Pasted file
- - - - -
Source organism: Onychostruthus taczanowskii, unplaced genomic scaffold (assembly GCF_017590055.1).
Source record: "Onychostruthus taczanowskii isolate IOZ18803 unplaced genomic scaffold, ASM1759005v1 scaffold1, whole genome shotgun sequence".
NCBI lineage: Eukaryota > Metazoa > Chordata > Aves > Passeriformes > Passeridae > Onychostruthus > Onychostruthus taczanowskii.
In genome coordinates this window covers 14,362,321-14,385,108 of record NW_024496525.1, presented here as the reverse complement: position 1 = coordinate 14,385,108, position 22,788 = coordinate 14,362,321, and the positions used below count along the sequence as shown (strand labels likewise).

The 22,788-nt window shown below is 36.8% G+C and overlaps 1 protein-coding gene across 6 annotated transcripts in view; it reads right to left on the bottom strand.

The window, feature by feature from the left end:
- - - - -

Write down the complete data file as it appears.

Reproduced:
Source organism: Onychostruthus taczanowskii, unplaced genomic scaffold (assembly GCF_017590055.1).
Source record: "Onychostruthus taczanowskii isolate IOZ18803 unplaced genomic scaffold, ASM1759005v1 scaffold1, whole genome shotgun sequence".
NCBI lineage: Eukaryota > Metazoa > Chordata > Aves > Passeriformes > Passeridae > Onychostruthus > Onychostruthus taczanowskii.
In genome coordinates this window covers 14,362,321-14,385,108 of record NW_024496525.1, presented here as the reverse complement: position 1 = coordinate 14,385,108, position 22,788 = coordinate 14,362,321, and the positions used below count along the sequence as shown (strand labels likewise).

The 22,788-nt window shown below is 36.8% G+C and overlaps 1 protein-coding gene across 6 annotated transcripts in view; it reads right to left on the bottom strand.

The window, feature by feature from the left end: